Indie Author Triumph for Rising Star Jacqui Castle

This year’s winner talks about creating community and The Seclusion.

This year’s winner talks about creating community and The Seclusion

The Indie Author Project partners with curators and libraries across the U.S. and Canada to find the best indie-published books each year. The 2020 Indie Author of the Year, Jacqui Castle, won the top prize with her dystopian science fiction masterpiece, The Seclusion. Influenced by The Handmaid’s Tale and 1984, Castle gives readers a chilling look at a totalitarian America in the year 2090. Protagonist Patricia Collins discovers disturbing historical facts, decades after America seals her borders.

Castle spoke with Library Journal from Asheville, North Carolina, where she works as a journalist and content writer. Jacqui also records a podcast for Writing Bloc, an indie author collective whose motto is “Writing is Solitary. Being a writer shouldn’t have to be.” During the pandemic, maintaining support networks has been essential: “It’s hard for writers to cultivate community. Organizing events and connecting with other people through Writing Bloc was cathartic.”

The Indie Author Project helped Castle expand her professional network and platform. Castle praised the project organizers and Library Journal’s Day of Dialog: “They made sure the authors felt appreciated. It was a really nice validation for authors who spend most of their time on their own. I feel like I have more people in my corner. Winning this prize changes the game when I’m pitching my next book.” The highly-anticipated sequel to The Seclusion arrives next summer and has already caught the eye of global streaming services.

Castle completed her first draft of The Seclusion during the 2016 Presidential primary season. The book imagines life after the “Northern Security Barrier” finally seals-off America in 2030. After that, Pre-Seclusion history is erased and replaced with a new version of events: “‘We are all American now’ was the answer we’d heard time and again from our parents, from newscasters, and from teachers whenever we asked about our ancestry. We were not supposed to talk about life before the Seclusion. Or about anything outside the Walls.”

Young Patricia Collins, a natural resources specialist, uncovers a different story when she finds a suitcase full of books abandoned in the Arizona desert. She sees mysterious names like Charles Dickens, H.G. Wells, and Hermann Hesse. Most importantly, she discovers the revolutionary spirit of Victor Hugo’s Les Miserables. These books change Patricia forever and propel her on a cross-country road trip in search of answers.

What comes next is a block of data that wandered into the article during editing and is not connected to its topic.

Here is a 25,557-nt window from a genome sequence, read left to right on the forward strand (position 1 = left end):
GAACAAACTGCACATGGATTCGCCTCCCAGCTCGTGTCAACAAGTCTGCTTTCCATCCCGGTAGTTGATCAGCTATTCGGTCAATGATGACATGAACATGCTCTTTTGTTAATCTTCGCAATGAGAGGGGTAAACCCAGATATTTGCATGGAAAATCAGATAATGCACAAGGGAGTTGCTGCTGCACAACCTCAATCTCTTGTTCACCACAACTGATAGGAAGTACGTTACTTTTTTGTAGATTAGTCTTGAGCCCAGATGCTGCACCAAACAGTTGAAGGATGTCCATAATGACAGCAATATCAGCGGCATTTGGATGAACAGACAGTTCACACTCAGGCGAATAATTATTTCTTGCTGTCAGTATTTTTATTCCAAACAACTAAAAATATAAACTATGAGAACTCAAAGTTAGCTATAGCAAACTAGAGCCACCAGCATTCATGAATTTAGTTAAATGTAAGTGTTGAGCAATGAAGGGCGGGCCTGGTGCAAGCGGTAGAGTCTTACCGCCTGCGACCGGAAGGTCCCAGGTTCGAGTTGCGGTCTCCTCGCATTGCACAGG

Castle boldly shares her liberal views with her 24,000-plus followers on Twitter. “People who love story tend to be liberal. Reading and writing stories is a great way to cultivate empathy.” Castle wrote The Seclusion as an inspirational call-to-action for readers in fear of governmental overreach. “I like taking our fears and pushing them to the end of the line,” Castle said. “What happens when we lose freedom of the press. Where can that lead? How would information spread? What if we lost all free direct communication?” Castle shared that it was therapeutic to vent her political feelings through her award-winning novel: “Somethings are easier to express with fiction.”

Castle works with her crowdfunded publisher, Inkshares, which posted chapters of The Seclusion as she wrote them. “It’s like Kickstarter meets indie publishing,” Castle explained. Before the book was finished, Castle had sold 750 copies. The strong, positive audience reaction motivated Castle and reassured her that she was onto something great. One reviewer proclaimed, “The Seclusion is scarily wonderful. I couldn't put this book down and ended up finishing it all in one day.”

“I miss talking to live groups and doing readings,” Castle said about quarantine. “It’s harder to read people’s reactions during a virtual event. It feels like I’m talking to myself.” Jacqui spoke about discovering narrative as a young person in the theater: “I always loved story. I reenacted stories in front of my family then acted in high school and college. I love making a story come to life in any form. I like challenging myself.” Someday, Castle hopes to work in a television writer’s room to collaborate directly with a community of writers.

“My whole life, I’d only seen pictures of books like this on vintage newsreels,” Castle’s protagonist says, amazed to see ink-and-paper books. Castle expressed her gratitude for the Indie Author Project, especially the national network of librarians who make it possible. “It’s a great pathway to schools,” Castle said, hoping her book will reach young readers. “Librarians help tear down dividers between traditionally-published titles and authors like me. It’s all about reach.”

Interested in learning more about the Indie Author Project and finding local indie authors in your community? indieauthorproject.com.

 

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